Crowded SERPs, Top-Heavy Ad Positions, and What It All Means for Your PPC Campaigns

Google and Bing have been tinkering with their search engine results pages (SERPs) since the dawn of, well…search engines. It is nothing new. In the here and now, the testing includes product listing ads (PLAs), knowledge graphs, and in the case of Bing, a heavy use of suggested searches. What does this mean for pay-per-click (PPC) advertisers? Less space for text ad units and generally reduced ad visibility.

When I set out to write this article, I was solely focused on Bing. Over the past few months I had anecdotally noticed a trend: frequent search results with only four or five ads and the bulk of average positions in the one-to-four range in Bing Ads. What about ads in position five or lower on the page? Does that mean I can only rank in positions one to four and nowhere else?

In preparing stats and other data points for the article, I slowly came to realize what I already knew. This problem isn’t specific to Bing. It is the same for Google as well. To understand the issue, you have to understand how crowded the SERPs have become. Innovations like knowledge graphs, product listing ads, etc. are stretching the vision of what a search engine really is.

Knowledge Graph




Bing Suggested Queries



The Data

The second piece of evidence to review is where keywords are actually ranking. Again, I initially only reviewed Bing Ads. I chose five accounts with a strong Bing Ads presence. These accounts spanned multiple verticals, lead gen, and e-commerce. I pulled keyword level average ad position over the last 30 days.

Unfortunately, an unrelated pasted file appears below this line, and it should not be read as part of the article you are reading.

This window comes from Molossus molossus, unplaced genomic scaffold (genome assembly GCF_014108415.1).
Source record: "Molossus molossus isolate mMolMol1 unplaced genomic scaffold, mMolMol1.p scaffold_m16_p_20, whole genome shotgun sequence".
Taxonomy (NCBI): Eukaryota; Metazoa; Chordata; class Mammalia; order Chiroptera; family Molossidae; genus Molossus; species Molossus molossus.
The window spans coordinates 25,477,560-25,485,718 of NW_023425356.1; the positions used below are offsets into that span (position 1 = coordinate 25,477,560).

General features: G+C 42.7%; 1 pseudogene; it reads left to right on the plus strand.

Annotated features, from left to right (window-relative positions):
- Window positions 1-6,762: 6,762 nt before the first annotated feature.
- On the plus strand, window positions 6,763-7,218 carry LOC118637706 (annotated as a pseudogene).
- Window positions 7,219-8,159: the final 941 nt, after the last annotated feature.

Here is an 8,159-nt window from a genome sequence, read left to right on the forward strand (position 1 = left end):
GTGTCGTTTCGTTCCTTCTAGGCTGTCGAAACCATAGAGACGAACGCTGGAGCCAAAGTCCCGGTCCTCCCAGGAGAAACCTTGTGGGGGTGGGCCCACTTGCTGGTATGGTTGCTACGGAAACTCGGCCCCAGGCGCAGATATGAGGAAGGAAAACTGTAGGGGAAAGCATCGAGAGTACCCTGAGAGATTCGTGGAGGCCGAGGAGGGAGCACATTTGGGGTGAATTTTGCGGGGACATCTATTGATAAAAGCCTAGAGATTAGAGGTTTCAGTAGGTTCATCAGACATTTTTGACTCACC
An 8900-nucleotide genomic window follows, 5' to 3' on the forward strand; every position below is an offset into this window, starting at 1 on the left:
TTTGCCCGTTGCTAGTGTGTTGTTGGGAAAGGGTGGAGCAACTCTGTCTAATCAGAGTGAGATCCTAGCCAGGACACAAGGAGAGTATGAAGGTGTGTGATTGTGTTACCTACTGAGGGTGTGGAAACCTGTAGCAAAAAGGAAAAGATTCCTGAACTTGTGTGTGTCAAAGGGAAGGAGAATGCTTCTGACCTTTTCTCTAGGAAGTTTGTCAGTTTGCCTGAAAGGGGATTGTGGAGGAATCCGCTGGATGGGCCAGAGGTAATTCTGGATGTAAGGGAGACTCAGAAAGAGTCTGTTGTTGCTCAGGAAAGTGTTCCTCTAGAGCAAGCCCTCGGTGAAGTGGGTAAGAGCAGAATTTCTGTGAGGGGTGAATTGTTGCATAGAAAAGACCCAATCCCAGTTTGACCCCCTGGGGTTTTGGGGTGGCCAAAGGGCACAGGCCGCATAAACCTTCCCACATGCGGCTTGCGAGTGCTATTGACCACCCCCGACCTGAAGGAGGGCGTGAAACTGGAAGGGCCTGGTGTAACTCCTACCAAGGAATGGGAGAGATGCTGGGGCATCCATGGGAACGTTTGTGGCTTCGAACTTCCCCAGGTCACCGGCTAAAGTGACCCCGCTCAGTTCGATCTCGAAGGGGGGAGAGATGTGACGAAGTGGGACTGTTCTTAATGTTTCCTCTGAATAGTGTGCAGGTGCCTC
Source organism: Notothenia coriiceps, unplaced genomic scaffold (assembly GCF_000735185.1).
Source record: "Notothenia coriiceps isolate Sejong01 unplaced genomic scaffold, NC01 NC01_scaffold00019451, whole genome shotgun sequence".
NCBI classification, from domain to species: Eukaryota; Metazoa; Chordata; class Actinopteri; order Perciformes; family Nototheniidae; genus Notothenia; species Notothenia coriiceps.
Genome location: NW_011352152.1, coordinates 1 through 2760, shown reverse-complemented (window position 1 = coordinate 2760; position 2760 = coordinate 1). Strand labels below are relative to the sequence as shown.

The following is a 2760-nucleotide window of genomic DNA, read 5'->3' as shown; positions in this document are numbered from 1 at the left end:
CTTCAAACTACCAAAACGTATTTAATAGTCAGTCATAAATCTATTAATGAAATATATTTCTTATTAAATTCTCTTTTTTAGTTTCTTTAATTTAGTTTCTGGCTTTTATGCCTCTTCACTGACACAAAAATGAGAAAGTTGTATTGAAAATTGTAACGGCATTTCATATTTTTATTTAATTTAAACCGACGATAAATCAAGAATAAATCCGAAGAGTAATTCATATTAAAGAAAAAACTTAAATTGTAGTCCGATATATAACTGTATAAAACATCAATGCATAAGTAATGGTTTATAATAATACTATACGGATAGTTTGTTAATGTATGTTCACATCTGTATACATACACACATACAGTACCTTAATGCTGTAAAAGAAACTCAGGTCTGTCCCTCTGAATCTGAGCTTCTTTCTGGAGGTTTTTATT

With nearly 15,000 keywords in the pool of data (representing more than $50,000 in ad spend) I found that 86 percent accrued impressions in positions one through four. This, of course, leaves only 14 percent ranking position five or lower on the page. See the breakdown here:


What about just a single account? Even better, the account that made me stand up and take notice of this data in the first place? The comparison was even clearer. Keywords received impressions 93 percent of the time in positions one through four and 7 percent lower on the page. See the breakdown here:


Now this is where crowded SERPs and limited ad inventory becomes not just a Bing Ads problem, but a search engine industry problem. When pulling the same data set for Google AdWords for the same client, the breakdown was identical! Keywords received impressions 93 percent of the time in positions one through four. See the breakdown here:


What Does It All Mean?

At first blush it would be easy to explain this away as a vertical-specific issue or a difference between lead gen vs. e-commerce. My data says otherwise. Is this simply a circumstance of an active phase of testing for both Google and Bing? Possibly. More than likely, this is a glimpse into the future for PPC advertisers. As the search engines innovate, the SERPs will continue to be crowded, thus limiting the potential for a large number of text ads to display.

What does this mean? If we are all competing for top spots on a larger scale (because let’s be honest, many of you are competing for the top spots already), it is possible for CPCs to rise at a faster pace. In my opinion, the biggest risk is loss of long tail query exposure from broad or phrase matched keywords. If the engines are only showing the four or five most relevant ads, on the surface it would appear to be the best decision for the end user. However, those long tail queries are a big part of many PPC campaigns’ success. Food for thought.

Have you noticed the same trends in your accounts? What impact do you feel this will have on the PPC landscape in 2014 and beyond?

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